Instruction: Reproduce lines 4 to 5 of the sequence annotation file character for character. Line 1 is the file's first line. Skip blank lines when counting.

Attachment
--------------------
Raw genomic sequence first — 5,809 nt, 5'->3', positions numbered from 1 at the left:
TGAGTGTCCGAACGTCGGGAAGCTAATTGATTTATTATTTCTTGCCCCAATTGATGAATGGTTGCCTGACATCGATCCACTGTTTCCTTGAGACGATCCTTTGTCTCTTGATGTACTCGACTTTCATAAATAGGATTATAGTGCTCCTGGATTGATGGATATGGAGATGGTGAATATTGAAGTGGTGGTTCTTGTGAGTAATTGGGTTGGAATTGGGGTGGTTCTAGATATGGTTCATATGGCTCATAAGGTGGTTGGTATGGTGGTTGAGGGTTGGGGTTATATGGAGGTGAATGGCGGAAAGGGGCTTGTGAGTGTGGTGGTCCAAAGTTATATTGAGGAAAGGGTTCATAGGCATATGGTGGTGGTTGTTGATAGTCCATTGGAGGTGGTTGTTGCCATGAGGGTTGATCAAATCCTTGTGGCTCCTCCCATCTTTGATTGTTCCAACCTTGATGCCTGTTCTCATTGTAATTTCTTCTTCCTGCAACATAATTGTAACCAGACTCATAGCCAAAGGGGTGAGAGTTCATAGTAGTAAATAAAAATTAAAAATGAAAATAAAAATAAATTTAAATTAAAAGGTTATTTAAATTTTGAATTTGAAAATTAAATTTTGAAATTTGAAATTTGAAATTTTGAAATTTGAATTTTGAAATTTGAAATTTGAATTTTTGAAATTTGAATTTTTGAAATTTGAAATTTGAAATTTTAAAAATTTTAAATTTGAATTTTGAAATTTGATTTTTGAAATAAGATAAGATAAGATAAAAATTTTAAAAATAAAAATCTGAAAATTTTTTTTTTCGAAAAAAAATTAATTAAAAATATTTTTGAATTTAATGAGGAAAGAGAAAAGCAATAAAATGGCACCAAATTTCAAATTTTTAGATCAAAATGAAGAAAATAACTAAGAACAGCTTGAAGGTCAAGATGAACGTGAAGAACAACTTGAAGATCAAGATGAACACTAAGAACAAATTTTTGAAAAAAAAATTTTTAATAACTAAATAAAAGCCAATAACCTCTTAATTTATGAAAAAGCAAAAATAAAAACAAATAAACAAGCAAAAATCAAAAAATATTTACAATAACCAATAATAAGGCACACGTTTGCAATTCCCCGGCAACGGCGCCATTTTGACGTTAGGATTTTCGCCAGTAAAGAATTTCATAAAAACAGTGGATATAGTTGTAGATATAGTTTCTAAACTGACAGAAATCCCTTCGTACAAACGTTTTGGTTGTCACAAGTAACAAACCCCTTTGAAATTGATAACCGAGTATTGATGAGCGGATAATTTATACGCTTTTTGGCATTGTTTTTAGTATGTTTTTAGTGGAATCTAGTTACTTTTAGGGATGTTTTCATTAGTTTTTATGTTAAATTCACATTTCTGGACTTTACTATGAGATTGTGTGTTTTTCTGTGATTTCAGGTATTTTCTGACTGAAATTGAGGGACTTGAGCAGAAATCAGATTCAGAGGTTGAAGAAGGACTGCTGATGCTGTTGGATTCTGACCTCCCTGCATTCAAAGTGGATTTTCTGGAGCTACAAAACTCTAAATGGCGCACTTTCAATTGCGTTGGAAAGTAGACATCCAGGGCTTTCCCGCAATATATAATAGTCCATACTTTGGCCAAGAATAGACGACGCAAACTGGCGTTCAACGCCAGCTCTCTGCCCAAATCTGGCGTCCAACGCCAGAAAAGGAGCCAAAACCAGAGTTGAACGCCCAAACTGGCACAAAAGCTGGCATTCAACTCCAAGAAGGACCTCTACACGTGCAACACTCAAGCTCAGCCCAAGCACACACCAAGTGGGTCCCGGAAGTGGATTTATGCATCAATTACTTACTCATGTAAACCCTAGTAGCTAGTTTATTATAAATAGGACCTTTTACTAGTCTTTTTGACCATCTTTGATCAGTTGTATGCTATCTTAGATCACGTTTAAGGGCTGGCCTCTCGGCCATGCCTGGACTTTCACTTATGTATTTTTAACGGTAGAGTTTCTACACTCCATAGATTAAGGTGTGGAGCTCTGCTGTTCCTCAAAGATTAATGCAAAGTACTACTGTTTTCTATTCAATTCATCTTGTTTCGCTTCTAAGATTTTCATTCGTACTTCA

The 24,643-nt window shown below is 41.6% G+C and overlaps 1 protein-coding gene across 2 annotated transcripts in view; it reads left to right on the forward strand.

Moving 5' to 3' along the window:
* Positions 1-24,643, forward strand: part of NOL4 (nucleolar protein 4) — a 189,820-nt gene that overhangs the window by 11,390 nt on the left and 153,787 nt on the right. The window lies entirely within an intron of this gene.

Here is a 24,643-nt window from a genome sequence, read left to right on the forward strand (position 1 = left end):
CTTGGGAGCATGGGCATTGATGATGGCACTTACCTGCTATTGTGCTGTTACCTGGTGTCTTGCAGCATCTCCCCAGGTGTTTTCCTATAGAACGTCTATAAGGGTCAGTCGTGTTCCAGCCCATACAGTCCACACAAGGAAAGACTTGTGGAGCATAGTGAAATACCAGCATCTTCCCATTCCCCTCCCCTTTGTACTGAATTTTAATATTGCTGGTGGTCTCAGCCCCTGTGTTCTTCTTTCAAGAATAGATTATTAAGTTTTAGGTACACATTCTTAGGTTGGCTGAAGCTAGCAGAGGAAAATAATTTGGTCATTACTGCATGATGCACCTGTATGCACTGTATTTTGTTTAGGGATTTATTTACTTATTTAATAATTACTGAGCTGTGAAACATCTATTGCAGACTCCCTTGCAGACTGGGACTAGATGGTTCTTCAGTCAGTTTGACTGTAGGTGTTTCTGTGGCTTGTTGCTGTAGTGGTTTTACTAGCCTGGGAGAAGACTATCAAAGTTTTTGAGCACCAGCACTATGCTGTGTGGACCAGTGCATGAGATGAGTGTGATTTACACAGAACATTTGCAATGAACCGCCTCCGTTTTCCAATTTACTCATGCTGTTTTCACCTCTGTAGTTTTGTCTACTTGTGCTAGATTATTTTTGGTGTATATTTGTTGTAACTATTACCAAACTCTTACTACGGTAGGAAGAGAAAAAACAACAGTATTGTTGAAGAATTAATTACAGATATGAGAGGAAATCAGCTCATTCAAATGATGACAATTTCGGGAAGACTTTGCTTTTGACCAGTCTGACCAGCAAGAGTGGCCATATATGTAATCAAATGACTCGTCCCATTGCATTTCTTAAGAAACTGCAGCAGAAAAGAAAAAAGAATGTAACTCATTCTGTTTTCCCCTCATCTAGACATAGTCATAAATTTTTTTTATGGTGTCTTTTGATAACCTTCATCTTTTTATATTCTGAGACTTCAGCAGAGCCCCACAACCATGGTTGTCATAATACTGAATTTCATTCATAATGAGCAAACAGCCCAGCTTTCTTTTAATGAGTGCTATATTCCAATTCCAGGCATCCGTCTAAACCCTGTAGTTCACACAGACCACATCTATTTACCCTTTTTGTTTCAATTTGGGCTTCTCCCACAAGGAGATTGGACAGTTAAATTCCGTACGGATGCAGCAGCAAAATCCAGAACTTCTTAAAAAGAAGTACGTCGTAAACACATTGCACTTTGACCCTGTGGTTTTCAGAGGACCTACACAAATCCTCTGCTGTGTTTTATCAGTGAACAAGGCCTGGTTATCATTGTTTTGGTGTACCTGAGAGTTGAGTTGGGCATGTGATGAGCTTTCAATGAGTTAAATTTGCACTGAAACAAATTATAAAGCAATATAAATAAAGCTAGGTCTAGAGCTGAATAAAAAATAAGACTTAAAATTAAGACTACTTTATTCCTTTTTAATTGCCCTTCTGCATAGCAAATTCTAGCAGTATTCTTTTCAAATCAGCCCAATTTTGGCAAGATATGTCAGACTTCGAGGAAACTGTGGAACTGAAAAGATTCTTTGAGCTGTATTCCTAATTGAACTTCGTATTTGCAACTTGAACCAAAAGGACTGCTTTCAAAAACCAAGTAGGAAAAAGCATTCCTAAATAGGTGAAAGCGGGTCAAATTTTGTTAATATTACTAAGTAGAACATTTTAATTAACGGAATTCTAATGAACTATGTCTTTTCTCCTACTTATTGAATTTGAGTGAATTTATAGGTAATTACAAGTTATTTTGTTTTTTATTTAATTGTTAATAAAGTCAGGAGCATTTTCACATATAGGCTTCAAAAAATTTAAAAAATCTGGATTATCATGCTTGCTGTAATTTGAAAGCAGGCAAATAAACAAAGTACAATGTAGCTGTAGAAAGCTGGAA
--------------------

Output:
Moving 5' to 3' along the window:
* Positions 1-24,643, forward strand: part of NOL4 (nucleolar protein 4) — a 189,820-nt gene that overhangs the window by 11,390 nt on the left and 153,787 nt on the right. The window lies entirely within an intron of this gene.